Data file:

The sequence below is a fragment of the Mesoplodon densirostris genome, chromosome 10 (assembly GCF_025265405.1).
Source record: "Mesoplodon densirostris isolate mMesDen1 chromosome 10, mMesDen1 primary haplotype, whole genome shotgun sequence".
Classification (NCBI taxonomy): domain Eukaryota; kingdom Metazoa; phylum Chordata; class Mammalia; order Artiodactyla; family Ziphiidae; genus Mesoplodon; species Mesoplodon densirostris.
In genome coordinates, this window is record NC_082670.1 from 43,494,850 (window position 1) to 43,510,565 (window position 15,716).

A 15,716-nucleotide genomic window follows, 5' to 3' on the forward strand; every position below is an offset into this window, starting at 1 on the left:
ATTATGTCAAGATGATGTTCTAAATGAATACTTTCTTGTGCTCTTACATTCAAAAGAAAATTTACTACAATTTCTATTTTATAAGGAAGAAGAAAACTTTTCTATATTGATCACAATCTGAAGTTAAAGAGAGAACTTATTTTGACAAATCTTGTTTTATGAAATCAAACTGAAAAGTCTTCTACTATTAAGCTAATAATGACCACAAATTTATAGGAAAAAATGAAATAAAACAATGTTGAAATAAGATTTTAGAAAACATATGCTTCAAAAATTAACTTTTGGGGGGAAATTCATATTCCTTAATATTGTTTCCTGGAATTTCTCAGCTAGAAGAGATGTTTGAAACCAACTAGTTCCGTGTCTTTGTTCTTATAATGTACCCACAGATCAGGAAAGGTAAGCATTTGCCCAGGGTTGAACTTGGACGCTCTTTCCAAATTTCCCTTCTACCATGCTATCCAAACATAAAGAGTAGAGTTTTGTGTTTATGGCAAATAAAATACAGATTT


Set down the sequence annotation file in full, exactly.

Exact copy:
The sequence below is a fragment of the Mesoplodon densirostris genome, chromosome 10 (assembly GCF_025265405.1).
Source record: "Mesoplodon densirostris isolate mMesDen1 chromosome 10, mMesDen1 primary haplotype, whole genome shotgun sequence".
Classification (NCBI taxonomy): domain Eukaryota; kingdom Metazoa; phylum Chordata; class Mammalia; order Artiodactyla; family Ziphiidae; genus Mesoplodon; species Mesoplodon densirostris.
In genome coordinates, this window is record NC_082670.1 from 43,494,850 (window position 1) to 43,510,565 (window position 15,716).

A 15,716-nucleotide genomic window follows, 5' to 3' on the forward strand; every position below is an offset into this window, starting at 1 on the left:
ATTATGTCAAGATGATGTTCTAAATGAATACTTTCTTGTGCTCTTACATTCAAAAGAAAATTTACTACAATTTCTATTTTATAAGGAAGAAGAAAACTTTTCTATATTGATCACAATCTGAAGTTAAAGAGAGAACTTATTTTGACAAATCTTGTTTTATGAAATCAAACTGAAAAGTCTTCTACTATTAAGCTAATAATGACCACAAATTTATAGGAAAAAATGAAATAAAACAATGTTGAAATAAGATTTTAGAAAACATATGCTTCAAAAATTAACTTTTGGGGGGAAATTCATATTCCTTAATATTGTTTCCTGGAATTTCTCAGCTAGAAGAGATGTTTGAAACCAACTAGTTCCGTGTCTTTGTTCTTATAATGTACCCACAGATCAGGAAAGGTAAGCATTTGCCCAGGGTTGAACTTGGACGCTCTTTCCAAATTTCCCTTCTACCATGCTATCCAAACATAAAGAGTAGAGTTTTGTGTTTATGGCAAATAAAATACAGATTT